‘Waste to fuel’ demo by year-end

IH2 technology can convert municipal and agriculture waste into liquid transport fuel

April 10, 2017 11:48 pm | Updated 11:48 pm IST - HYDERABAD

The Shell Technology Centre, Bangalore, is gearing up to demonstrate its IH2 (IH square) technology for conversion of municipal and agriculture waste into liquid transport fuel.

The technology centre at Bangalore is one of the three centres set up by the global oil major Royal Dutch Shell and the other two are in Amsterdam in Netherlands and Houston in the US to develop the technology for commercial application on a large scale.

While the IH2 technology concept was developed by the Chicago-based Gas Technology Institute for conversion of municipal and agriculture waste into liquid transport fuel, the worldwide licence rights for the new technology were acquired by CRI Catalyst Company, a subsidiary of Royal Dutch Shell.

Unique technology

Vikash Mishra, Country Head, Shell India Markets Private Limited, speaking to The Hindu explained that the technology “is unique in nature as it uses catalysts, hydrogen and heat to convert forestry, agricultural, sorted municipal waste and certain plastics inside the plant into fungible hydrocarbon transportation fuels like petrol, diesel, kerosene etc., in a cost-effective way. A demo plant with a scale of five tonnes per day is being constructed in Bangalore and will be completed by the end of this year”.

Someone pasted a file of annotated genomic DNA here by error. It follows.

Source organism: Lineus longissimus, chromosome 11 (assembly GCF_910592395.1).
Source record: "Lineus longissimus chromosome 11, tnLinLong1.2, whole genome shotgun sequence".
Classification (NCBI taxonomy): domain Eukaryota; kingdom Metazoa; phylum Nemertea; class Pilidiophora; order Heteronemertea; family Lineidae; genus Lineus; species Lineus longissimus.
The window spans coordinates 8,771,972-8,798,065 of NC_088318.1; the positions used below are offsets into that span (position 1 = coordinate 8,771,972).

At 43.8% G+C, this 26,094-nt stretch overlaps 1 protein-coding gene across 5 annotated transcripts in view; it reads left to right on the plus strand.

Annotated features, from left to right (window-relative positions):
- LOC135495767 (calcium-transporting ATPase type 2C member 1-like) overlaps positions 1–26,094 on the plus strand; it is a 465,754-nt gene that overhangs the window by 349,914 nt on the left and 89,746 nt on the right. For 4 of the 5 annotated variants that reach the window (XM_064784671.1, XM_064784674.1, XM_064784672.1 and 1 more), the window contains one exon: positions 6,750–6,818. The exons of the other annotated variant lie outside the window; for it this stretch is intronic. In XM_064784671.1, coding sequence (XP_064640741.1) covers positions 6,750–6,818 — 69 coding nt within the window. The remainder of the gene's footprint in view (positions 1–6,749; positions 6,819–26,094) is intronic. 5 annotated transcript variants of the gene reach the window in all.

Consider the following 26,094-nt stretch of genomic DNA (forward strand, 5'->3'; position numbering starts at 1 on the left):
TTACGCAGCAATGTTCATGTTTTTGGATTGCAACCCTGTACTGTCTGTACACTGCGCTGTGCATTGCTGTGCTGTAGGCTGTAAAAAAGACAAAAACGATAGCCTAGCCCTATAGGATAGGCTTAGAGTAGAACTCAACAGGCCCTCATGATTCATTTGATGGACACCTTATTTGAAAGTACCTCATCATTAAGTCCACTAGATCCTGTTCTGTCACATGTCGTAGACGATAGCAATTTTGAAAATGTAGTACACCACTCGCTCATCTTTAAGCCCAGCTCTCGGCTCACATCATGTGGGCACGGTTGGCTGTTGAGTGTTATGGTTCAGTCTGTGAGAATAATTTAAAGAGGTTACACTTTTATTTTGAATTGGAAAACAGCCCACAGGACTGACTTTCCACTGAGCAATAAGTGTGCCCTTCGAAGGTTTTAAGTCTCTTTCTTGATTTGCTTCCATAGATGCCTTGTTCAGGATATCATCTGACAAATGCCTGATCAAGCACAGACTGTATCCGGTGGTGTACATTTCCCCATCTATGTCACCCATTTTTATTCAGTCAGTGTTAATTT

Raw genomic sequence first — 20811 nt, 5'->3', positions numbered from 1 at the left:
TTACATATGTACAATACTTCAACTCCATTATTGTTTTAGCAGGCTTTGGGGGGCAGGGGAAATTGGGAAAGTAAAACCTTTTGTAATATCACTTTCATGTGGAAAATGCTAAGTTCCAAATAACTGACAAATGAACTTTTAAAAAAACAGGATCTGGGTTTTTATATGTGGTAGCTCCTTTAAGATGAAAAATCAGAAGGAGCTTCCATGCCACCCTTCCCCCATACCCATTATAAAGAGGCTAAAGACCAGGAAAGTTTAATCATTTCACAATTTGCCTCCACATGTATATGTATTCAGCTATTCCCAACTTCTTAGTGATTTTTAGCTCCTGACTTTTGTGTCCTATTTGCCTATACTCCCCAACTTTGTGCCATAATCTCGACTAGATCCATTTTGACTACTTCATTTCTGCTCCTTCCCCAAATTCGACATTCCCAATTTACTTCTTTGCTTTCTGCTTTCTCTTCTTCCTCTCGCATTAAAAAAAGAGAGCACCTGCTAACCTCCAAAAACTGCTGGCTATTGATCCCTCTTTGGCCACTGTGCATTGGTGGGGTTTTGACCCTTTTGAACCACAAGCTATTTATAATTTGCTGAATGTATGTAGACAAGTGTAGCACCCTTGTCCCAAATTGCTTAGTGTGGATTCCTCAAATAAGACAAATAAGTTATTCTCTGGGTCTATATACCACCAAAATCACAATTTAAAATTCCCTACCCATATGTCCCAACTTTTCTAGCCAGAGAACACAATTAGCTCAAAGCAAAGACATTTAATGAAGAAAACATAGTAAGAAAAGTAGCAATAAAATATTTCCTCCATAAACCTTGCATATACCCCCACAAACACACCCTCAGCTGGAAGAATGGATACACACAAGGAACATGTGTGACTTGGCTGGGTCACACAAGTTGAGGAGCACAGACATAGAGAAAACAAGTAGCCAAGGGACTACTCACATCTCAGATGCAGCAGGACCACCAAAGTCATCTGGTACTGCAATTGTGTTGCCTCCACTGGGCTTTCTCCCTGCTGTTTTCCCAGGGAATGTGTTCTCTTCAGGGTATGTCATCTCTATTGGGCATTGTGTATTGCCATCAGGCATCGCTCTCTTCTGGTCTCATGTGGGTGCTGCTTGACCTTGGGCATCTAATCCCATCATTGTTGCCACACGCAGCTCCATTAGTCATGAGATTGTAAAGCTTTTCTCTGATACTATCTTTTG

The Bangalore Centre had been working on the technology for the last six years and it succeeded in developing a key catalyst for the conversion of waste into fuel.

“The IH2 technology can be one of the game changers that can make my country a net exporter of energy,” said Union Minister for Petroleum and Natural Gas Dharmendra Pradhan in a tweet recently after inaugurating the new building of Bangalore Technology Centre.

Laxmi Narasimhan, General Manager, Centre of Novel Catalytic Materials at the Bangalore Centre, who has now taken the new role of Technology Advocacy Lead, says their efforts will be now to facilitate the technology to be scaled up through public-private partnership and creating awareness in villages, towns and cities about transporting the waste to dumping yards without burning it.

Mr. Narasimhan, who hails from Chilkur near here and an alumnus of Osmania University, told The Hindu that about 350 to 500 tonnes of municipal and agriculture waste was generated a day in towns and cities and it could be converted with IH2 technology to generate biofuel.

Sources from Royal Dutch Shell company shared that the fuel converted from waste was tested successfully to run BMW, Fortuner vehicles and was even used for Antarctic Expedition.

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